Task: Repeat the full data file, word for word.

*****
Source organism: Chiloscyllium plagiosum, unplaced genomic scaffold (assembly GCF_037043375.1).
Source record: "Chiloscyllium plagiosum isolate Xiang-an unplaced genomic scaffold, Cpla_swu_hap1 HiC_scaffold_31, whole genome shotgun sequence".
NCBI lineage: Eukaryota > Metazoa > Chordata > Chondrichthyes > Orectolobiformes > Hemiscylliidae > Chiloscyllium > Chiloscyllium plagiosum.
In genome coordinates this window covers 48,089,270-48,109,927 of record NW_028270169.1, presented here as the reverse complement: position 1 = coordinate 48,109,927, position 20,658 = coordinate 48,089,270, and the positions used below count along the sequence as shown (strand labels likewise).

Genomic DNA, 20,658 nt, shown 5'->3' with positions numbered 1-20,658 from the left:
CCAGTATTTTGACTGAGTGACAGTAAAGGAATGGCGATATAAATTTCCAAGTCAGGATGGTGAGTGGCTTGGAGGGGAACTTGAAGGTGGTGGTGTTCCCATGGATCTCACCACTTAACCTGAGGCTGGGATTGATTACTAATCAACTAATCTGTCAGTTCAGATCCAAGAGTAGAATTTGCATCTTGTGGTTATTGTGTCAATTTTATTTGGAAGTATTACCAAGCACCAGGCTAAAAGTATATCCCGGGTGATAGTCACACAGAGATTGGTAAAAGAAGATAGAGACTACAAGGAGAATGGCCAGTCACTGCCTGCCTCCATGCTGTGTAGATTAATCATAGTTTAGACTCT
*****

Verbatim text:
Source organism: Chiloscyllium plagiosum, unplaced genomic scaffold (assembly GCF_037043375.1).
Source record: "Chiloscyllium plagiosum isolate Xiang-an unplaced genomic scaffold, Cpla_swu_hap1 HiC_scaffold_31, whole genome shotgun sequence".
NCBI lineage: Eukaryota > Metazoa > Chordata > Chondrichthyes > Orectolobiformes > Hemiscylliidae > Chiloscyllium > Chiloscyllium plagiosum.
In genome coordinates this window covers 48,089,270-48,109,927 of record NW_028270169.1, presented here as the reverse complement: position 1 = coordinate 48,109,927, position 20,658 = coordinate 48,089,270, and the positions used below count along the sequence as shown (strand labels likewise).

Genomic DNA, 20,658 nt, shown 5'->3' with positions numbered 1-20,658 from the left:
CCAGTATTTTGACTGAGTGACAGTAAAGGAATGGCGATATAAATTTCCAAGTCAGGATGGTGAGTGGCTTGGAGGGGAACTTGAAGGTGGTGGTGTTCCCATGGATCTCACCACTTAACCTGAGGCTGGGATTGATTACTAATCAACTAATCTGTCAGTTCAGATCCAAGAGTAGAATTTGCATCTTGTGGTTATTGTGTCAATTTTATTTGGAAGTATTACCAAGCACCAGGCTAAAAGTATATCCCGGGTGATAGTCACACAGAGATTGGTAAAAGAAGATAGAGACTACAAGGAGAATGGCCAGTCACTGCCTGCCTCCATGCTGTGTAGATTAATCATAGTTTAGACTCT